Wall Street's pretty wild these days, and thankfully you don't need a lot of money to get in on the action. With so many brokers charging no commissions on stock trades and offering fractional share purchases, even a small investment can go to work in promising stocks regardless of their actual share price.
Roku (ROKU -1.66%), Fastly (FSLY -0.59%), and Chewy (CHWY 0.51%) are three stocks that can pay off nicely for folks with $1,000 to invest. The stocks trade between $45 and $105 a share, but if you can take advantage of free or nearly free trading commissions and can order fractional shares, your $1,000 can go a long way.
We're streaming more than ever, but one of last year's hottest stocks has sat out the 2020 market revival. Roku stock is trading 22% lower so far this year, despite setting itself up nicely as a market leader of the streaming revolution. We've seen Roku's user base climb 37% over the past year to 39.8 million accounts by the end of March. Average revenue per user is moving higher as folks spend more time streaming and Roku gets better about monetizing its pole position.
Roku users are averaging more than 3.6 hours a day of time spent streaming its platform. With new services launching and marketers hungry to reach people who are dodging more traditional advertising outlets, this is Roku's moment to shine. The stock hasn't lived up to the hype after more than quadrupling in 2019, but it wouldn't be a surprise if Roku spends the balance of this year clawing its way back.
Customers and potential customers aren't patient. If a page doesn't load quickly on the Web or their phones, they'll move on to something else, and that's where Fastly's platform delivers site stability during traffic spikes while allowing companies to save on infrastructure costs. Fastly isn't the only game in town when it comes to content delivery networks, but it's doing right by its growing client base.
The stock has more than quadrupled since bottoming out in March, and it's easy to see why after going over last month's blowout financial report. When Fastly hit the market in the springtime of 2019, it had posted 38% revenue growth in 2018. It followed that up with a 39% top-line burst in 2019, but its initial guidance for 2020 called for just 27% to 32% growth.
Everything changed after it posted 38% in revenue growth for the first quarter last month. It announced that it was experiencing customer expansion on its platform bolstered by a boom in traffic as a result of social distancing measures. It sees revenue accelerating to between 52% and 56% growth for the current quarter and a 40% to 45% increase for all of 2020.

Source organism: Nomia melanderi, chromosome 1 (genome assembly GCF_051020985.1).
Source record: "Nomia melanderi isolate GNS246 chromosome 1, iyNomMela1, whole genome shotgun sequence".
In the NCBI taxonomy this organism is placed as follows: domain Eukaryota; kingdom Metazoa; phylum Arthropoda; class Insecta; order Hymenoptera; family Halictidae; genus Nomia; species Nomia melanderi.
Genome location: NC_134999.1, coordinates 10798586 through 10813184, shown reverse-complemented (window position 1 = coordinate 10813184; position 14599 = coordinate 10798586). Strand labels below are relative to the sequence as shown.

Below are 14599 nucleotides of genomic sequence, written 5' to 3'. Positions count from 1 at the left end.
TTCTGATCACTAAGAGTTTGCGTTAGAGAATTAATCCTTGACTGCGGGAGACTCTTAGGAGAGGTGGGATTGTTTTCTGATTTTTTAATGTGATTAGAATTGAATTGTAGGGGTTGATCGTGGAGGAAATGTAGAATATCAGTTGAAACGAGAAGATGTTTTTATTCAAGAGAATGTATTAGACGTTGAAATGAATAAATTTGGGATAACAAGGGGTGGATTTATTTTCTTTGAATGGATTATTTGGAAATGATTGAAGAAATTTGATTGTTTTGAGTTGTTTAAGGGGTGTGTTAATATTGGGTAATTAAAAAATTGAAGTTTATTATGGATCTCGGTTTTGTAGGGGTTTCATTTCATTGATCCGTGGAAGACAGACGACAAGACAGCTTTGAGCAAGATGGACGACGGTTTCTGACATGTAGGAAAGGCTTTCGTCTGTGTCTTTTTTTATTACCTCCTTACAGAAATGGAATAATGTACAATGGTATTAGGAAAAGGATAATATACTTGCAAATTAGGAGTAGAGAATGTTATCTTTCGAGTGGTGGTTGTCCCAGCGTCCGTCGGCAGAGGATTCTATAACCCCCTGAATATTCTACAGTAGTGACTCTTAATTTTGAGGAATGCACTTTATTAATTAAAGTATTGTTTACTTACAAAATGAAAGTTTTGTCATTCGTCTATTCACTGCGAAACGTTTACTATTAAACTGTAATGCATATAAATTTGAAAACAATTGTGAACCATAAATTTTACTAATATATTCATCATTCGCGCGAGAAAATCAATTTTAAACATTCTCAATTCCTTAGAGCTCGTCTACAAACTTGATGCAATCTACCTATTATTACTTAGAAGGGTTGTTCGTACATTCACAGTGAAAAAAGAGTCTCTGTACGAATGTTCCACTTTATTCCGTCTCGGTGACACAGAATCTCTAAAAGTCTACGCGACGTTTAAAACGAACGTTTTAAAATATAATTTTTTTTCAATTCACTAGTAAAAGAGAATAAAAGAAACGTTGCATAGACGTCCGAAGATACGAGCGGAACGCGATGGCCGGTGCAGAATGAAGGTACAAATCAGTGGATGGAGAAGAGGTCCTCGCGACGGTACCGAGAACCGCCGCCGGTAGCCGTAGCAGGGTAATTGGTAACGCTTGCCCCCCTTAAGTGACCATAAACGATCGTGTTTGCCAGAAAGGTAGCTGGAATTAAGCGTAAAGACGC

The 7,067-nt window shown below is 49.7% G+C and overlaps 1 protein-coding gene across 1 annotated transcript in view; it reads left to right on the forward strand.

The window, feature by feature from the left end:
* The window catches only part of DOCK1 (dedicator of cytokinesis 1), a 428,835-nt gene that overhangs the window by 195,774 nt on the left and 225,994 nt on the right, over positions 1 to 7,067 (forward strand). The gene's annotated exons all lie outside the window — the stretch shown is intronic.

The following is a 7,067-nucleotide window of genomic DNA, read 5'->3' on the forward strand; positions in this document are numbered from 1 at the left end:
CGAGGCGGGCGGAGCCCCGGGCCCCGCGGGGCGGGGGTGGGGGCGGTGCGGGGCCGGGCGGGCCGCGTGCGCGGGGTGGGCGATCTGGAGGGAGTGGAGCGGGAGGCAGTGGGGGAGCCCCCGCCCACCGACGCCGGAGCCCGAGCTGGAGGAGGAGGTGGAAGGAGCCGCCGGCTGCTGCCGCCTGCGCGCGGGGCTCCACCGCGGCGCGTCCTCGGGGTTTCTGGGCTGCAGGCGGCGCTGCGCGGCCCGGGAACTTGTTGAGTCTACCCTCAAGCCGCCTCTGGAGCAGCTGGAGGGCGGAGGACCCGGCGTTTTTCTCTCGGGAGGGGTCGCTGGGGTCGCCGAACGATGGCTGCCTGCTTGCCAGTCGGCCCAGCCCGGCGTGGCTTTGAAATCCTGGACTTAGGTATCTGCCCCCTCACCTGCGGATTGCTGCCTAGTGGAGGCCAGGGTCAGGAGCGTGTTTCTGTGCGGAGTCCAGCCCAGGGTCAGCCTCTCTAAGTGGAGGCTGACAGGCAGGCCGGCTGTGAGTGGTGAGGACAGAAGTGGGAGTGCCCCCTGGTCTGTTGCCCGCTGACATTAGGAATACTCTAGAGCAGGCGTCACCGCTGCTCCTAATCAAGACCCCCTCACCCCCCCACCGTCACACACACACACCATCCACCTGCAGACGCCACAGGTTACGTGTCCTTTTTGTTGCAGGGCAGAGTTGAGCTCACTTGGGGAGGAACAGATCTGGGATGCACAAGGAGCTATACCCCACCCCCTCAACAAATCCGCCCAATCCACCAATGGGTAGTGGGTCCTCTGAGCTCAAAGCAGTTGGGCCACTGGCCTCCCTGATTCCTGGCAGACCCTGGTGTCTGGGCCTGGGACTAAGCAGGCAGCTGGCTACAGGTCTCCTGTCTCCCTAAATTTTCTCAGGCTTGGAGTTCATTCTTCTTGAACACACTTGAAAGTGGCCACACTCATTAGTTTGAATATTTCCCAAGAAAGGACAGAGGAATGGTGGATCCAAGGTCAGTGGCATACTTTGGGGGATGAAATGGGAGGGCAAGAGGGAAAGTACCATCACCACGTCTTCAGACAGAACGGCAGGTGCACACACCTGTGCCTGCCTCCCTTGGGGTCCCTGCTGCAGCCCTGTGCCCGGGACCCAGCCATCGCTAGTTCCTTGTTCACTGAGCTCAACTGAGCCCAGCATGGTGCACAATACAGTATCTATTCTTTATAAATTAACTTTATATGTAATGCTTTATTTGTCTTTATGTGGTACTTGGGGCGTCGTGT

Never bet against accelerating growth. Why get in front of a locomotive if you can ride it? Back-to-back years of accelerating revenue growth isn't a fluke. It's a trend. Adjusted gross margins, operating losses, and net losses are all improving. The stock has come a long way in a short time, but you don't need to catch every train at a station.
We love our furry friends, and in trying times like these, pet adoptions tend to shoot higher. Chewy is an online retailer of pet supplies, and that places it at the perfect intersection in a surge in pet ownership and a reluctance to head out to bricks-and-mortar chains to load up on supplies.
Net sales rose 35% in its latest fiscal quarter, and that ended in early February, when the country didn't realize it would be strapping in for a prolonged shelter-in-place pandemic phase. Chewy reports financial results after Tuesday's market close, and analysts see revenue accelerating to a 41% growth rate. Don't be surprised if it's even better than what Wall Street is expecting.
The story won't end with a blowout financial performance on Tuesday. Even when we're back to shopping as usual Chewy will have won over pet owners with its e-commerce platform. There's no turning back at this point, and these young pets being adopted have long lives ahead of them. Chewy was doing well before, but the future will be even brighter.
Your $1,000 investment may not get a lot of shares of these three growth stocks, but that's more than enough. Great stocks appreciate, and owning a little is better than now owning nothing at all.